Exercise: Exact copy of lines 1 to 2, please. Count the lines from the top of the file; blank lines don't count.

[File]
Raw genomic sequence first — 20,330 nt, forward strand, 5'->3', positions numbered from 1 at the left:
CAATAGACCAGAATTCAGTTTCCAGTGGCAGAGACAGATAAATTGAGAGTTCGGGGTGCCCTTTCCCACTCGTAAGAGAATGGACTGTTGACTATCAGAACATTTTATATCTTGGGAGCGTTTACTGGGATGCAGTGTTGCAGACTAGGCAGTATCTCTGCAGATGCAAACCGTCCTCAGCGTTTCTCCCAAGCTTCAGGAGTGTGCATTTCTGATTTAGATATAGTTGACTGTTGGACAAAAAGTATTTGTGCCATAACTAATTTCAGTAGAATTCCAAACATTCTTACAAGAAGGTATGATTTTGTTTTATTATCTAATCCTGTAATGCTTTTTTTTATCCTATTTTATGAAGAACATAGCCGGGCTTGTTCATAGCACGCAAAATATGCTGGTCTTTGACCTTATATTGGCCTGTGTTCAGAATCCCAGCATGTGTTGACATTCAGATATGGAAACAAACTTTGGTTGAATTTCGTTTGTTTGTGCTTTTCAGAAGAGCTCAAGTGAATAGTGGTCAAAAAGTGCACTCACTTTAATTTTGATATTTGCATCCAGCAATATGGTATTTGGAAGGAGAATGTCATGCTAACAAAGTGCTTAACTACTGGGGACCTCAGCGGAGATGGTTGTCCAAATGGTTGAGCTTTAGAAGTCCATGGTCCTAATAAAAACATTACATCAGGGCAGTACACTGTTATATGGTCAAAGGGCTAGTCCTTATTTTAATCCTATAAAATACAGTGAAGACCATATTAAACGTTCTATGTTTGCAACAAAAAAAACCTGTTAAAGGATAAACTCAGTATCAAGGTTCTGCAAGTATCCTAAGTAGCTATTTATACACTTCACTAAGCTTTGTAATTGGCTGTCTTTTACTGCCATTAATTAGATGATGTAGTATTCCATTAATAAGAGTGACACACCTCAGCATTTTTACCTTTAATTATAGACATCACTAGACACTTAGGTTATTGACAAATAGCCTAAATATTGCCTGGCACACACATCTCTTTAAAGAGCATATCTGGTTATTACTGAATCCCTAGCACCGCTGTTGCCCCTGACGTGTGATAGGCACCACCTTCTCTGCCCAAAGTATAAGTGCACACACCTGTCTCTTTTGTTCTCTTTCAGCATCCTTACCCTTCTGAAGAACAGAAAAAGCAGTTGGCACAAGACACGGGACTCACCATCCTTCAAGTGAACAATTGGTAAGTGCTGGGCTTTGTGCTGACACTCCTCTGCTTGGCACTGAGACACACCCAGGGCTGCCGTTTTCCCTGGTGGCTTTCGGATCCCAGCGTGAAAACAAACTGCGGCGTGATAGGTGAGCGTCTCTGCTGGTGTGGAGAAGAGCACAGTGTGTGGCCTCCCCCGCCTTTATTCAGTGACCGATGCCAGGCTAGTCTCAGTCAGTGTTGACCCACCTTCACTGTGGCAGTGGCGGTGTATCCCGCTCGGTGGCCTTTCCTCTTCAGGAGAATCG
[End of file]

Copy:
Raw genomic sequence first — 20,330 nt, forward strand, 5'->3', positions numbered from 1 at the left:
CAATAGACCAGAATTCAGTTTCCAGTGGCAGAGACAGATAAATTGAGAGTTCGGGGTGCCCTTTCCCACTCGTAAGAGAATGGACTGTTGACTATCAGAACATTTTATATCTTGGGAGCGTTTACTGGGATGCAGTGTTGCAGACTAGGCAGTATCTCTGCAGATGCAAACCGTCCTCAGCGTTTCTCCCAAGCTTCAGGAGTGTGCATTTCTGATTTAGATATAGTTGACTGTTGGACAAAAAGTATTTGTGCCATAACTAATTTCAGTAGAATTCCAAACATTCTTACAAGAAGGTATGATTTTGTTTTATTATCTAATCCTGTAATGCTTTTTTTTATCCTATTTTATGAAGAACATAGCCGGGCTTGTTCATAGCACGCAAAATATGCTGGTCTTTGACCTTATATTGGCCTGTGTTCAGAATCCCAGCATGTGTTGACATTCAGATATGGAAACAAACTTTGGTTGAATTTCGTTTGTTTGTGCTTTTCAGAAGAGCTCAAGTGAATAGTGGTCAAAAAGTGCACTCACTTTAATTTTGATATTTGCATCCAGCAATATGGTATTTGGAAGGAGAATGTCATGCTAACAAAGTGCTTAACTACTGGGGACCTCAGCGGAGATGGTTGTCCAAATGGTTGAGCTTTAGAAGTCCATGGTCCTAATAAAAACATTACATCAGGGCAGTACACTGTTATATGGTCAAAGGGCTAGTCCTTATTTTAATCCTATAAAATACAGTGAAGACCATATTAAACGTTCTATGTTTGCAACAAAAAAAACCTGTTAAAGGATAAACTCAGTATCAAGGTTCTGCAAGTATCCTAAGTAGCTATTTATACACTTCACTAAGCTTTGTAATTGGCTGTCTTTTACTGCCATTAATTAGATGATGTAGTATTCCATTAATAAGAGTGACACACCTCAGCATTTTTACCTTTAATTATAGACATCACTAGACACTTAGGTTATTGACAAATAGCCTAAATATTGCCTGGCACACACATCTCTTTAAAGAGCATATCTGGTTATTACTGAATCCCTAGCACCGCTGTTGCCCCTGACGTGTGATAGGCACCACCTTCTCTGCCCAAAGTATAAGTGCACACACCTGTCTCTTTTGTTCTCTTTCAGCATCCTTACCCTTCTGAAGAACAGAAAAAGCAGTTGGCACAAGACACGGGACTCACCATCCTTCAAGTGAACAATTGGTAAGTGCTGGGCTTTGTGCTGACACTCCTCTGCTTGGCACTGAGACACACCCAGGGCTGCCGTTTTCCCTGGTGGCTTTCGGATCCCAGCGTGAAAACAAACTGCGGCGTGATAGGTGAGCGTCTCTGCTGGTGTGGAGAAGAGCACAGTGTGTGGCCTCCCCCGCCTTTATTCAGTGACCGATGCCAGGCTAGTCTCAGTCAGTGTTGACCCACCTTCACTGTGGCAGTGGCGGTGTATCCCGCTCGGTGGCCTTTCCTCTTCAGGAGAATCG